Judges say some proposals breach rights to privacy and a family life under the European Convention on Human Rights.

The court said the aim of the Act was “unquestionably legitimate and benign” but said specific proposals about information-sharing “are not within the legislative competence of the Scottish Parliament”.

The court has given the Scottish government 42 days to rectify the legislation, saying that in the meantime it “cannot be brought into force”.

Education Secretary John Swinney said the government would move to “provide greater clarity” about information-sharing.

He said the government would start work immediately on the necessary legislative amendments.

Mr Swinney said it would be implemented nationally at the earliest possible date.


Analysis by BBC Scotland home affairs correspondent Reevel Alderson

The ruling by Supreme Court judges – two of whom are Scottish – does not mean the controversial Named Person legislation can not ever be implemented.

It simply means the Scottish government must make some changes to the law to ensure it complies fully with the European Convention on Human Rights (ECHR).

The charities opposed to the scheme had already seen judges at the Court of Session in Edinburgh rule on two occasions that it could go ahead.

The appeal to the UK Supreme Court was on a claim that it breached ECHR.

The judges said in general terms the law – part of the Children and Young People (Scotland) Act 2014 – did comply.

But they ruled some changes are required to the scheme, which is intended to promote and safeguard the rights and wellbeing of children and young people.

In particular the way in which information could be shared by named persons and others was ruled non-compliant.

The court has said the Scottish government must provide greater clarity about how health visitors, teachers and other professionals who will be Named Person will share and receive information in their role.

Ministers said they will start work on this immediately.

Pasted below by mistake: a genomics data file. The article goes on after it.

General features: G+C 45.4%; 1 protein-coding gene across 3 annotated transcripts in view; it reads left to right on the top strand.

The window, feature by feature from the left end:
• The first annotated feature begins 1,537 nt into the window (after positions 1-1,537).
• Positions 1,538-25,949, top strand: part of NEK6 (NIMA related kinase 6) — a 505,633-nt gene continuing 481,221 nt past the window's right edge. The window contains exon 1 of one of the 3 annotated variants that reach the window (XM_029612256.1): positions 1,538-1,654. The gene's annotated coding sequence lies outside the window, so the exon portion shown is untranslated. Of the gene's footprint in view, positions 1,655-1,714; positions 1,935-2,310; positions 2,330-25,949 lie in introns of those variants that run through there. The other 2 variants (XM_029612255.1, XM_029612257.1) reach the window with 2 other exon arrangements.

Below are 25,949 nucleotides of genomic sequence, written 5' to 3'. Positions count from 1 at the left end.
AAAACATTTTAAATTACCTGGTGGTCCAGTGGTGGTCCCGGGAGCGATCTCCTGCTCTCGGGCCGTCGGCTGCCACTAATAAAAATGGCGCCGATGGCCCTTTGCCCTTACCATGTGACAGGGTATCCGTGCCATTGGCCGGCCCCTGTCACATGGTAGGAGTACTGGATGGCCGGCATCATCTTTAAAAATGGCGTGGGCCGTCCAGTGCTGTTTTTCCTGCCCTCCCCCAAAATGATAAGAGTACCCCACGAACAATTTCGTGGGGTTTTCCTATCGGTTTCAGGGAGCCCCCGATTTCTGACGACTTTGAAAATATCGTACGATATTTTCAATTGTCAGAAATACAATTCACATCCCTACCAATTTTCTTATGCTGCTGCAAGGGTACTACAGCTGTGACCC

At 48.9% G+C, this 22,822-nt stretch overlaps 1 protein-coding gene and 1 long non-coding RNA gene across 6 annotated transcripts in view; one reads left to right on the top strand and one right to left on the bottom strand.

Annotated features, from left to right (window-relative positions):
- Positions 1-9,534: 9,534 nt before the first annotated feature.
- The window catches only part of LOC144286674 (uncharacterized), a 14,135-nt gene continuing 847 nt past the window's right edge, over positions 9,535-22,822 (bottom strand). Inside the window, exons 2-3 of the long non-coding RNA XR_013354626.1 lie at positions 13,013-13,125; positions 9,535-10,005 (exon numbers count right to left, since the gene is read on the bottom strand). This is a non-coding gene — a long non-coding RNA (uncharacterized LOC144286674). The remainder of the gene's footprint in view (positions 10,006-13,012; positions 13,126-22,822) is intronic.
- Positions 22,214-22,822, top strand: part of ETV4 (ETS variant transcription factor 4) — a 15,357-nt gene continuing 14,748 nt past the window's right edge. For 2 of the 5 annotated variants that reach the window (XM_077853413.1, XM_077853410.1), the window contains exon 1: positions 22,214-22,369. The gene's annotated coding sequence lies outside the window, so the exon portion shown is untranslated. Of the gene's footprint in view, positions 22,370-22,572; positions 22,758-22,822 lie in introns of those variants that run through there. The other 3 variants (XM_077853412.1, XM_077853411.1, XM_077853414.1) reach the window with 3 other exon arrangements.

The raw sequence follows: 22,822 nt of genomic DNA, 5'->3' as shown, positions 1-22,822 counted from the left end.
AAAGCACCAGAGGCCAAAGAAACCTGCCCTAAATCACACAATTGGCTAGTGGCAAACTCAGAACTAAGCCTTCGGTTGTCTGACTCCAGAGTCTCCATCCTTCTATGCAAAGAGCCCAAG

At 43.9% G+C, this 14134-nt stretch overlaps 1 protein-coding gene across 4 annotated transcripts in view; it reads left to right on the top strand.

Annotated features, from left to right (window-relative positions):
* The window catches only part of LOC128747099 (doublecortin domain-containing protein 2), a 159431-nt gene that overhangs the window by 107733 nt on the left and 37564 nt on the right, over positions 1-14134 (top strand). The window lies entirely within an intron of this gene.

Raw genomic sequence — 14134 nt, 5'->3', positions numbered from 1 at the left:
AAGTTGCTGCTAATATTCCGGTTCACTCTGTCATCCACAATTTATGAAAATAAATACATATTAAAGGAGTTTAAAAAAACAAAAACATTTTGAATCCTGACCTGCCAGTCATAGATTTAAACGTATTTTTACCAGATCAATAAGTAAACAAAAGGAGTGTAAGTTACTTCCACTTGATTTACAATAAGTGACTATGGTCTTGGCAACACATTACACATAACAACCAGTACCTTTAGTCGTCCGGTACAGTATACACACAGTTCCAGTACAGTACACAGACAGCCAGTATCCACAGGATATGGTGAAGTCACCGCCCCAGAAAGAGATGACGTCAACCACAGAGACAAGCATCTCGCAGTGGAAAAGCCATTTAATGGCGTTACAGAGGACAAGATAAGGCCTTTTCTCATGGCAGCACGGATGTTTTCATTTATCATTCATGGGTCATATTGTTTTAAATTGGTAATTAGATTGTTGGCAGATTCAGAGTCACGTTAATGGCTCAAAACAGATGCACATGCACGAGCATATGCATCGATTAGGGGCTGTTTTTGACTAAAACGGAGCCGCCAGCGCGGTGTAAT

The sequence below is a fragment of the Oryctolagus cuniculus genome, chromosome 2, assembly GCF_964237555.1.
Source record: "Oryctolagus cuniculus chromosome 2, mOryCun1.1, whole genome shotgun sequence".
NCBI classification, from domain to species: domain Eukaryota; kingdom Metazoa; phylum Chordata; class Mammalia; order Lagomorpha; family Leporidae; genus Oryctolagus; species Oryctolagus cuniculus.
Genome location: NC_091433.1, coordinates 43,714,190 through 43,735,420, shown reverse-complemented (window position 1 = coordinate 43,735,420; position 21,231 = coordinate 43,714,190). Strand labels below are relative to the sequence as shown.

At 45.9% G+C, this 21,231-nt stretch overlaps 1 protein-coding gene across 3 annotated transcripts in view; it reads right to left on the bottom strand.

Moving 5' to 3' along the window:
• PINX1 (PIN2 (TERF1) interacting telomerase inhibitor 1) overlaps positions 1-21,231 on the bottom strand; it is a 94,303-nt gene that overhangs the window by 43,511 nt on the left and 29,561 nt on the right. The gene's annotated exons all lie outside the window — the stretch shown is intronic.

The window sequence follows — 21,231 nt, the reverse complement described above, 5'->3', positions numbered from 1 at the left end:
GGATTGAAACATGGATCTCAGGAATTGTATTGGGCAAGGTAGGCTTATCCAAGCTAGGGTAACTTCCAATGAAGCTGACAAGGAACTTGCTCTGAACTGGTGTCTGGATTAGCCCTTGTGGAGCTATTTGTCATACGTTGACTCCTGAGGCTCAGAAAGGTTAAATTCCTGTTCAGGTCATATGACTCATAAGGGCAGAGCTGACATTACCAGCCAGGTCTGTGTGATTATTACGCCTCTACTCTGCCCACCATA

Although the provisions of the legislation were due to be implemented at the end of August 2016, it will now be delayed until changes can be made.

The Scottish government said it was working to achieve the changes, so the service could be implemented nationally as soon as possible.


Why was the legislation challenged?

The Scottish government contend that the system would help to protect young people and has accused opponents of misrepresenting the legislation, which was approved by 103 votes to nil by MSPs when it formed part of the Children and Young People Act in 2014.

The Supreme Court heard two days of evidence in March on the case.

The appeal was brought by the No to Named Persons (NO2NP) coalition, which includes the Christian Institute, Care (Christian Action Research and Education), Tyme Trust and the Family Education Trust.

They tried to convince the panel of five Supreme Court judges that the named person legislation authorised “unjustified and unjustifiable state interference with family rights”.

Their arguments had previously been dismissed as “hyperbole” by the Court of Session, which said named person did not diminish the role of parents and had “no effect whatsoever on the legal, moral or social relationships within the family”. READ IN FULL